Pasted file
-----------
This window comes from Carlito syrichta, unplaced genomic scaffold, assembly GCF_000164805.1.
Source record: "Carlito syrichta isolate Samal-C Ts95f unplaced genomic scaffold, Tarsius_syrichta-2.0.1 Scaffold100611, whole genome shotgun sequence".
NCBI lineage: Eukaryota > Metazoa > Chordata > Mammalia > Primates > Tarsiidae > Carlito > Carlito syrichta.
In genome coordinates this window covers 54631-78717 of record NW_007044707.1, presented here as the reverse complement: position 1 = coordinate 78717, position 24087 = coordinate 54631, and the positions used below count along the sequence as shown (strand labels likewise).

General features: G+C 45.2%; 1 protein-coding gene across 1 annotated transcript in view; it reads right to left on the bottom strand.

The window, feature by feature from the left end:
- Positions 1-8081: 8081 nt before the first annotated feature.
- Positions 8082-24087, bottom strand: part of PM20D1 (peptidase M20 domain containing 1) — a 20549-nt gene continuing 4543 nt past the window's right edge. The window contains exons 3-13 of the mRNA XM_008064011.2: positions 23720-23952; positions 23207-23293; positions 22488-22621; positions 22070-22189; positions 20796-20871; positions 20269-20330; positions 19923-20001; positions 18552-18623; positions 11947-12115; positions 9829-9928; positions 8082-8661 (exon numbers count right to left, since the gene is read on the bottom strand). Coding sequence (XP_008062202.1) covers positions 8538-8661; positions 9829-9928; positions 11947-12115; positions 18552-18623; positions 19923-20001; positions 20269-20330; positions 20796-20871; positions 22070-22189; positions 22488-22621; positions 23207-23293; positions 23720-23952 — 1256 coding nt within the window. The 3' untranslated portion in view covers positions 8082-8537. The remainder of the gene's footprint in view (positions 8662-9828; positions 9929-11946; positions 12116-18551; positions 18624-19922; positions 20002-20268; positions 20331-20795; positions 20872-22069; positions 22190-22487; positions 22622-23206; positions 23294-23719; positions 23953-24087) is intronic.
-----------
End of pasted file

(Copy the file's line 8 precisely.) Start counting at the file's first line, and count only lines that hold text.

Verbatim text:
- Positions 8082-24087, bottom strand: part of PM20D1 (peptidase M20 domain containing 1) — a 20549-nt gene continuing 4543 nt past the window's right edge. The window contains exons 3-13 of the mRNA XM_008064011.2: positions 23720-23952; positions 23207-23293; positions 22488-22621; positions 22070-22189; positions 20796-20871; positions 20269-20330; positions 19923-20001; positions 18552-18623; positions 11947-12115; positions 9829-9928; positions 8082-8661 (exon numbers count right to left, since the gene is read on the bottom strand). Coding sequence (XP_008062202.1) covers positions 8538-8661; positions 9829-9928; positions 11947-12115; positions 18552-18623; positions 19923-20001; positions 20269-20330; positions 20796-20871; positions 22070-22189; positions 22488-22621; positions 23207-23293; positions 23720-23952 — 1256 coding nt within the window. The 3' untranslated portion in view covers positions 8082-8537. The remainder of the gene's footprint in view (positions 8662-9828; positions 9929-11946; positions 12116-18551; positions 18624-19922; positions 20002-20268; positions 20331-20795; positions 20872-22069; positions 22190-22487; positions 22622-23206; positions 23294-23719; positions 23953-24087) is intronic.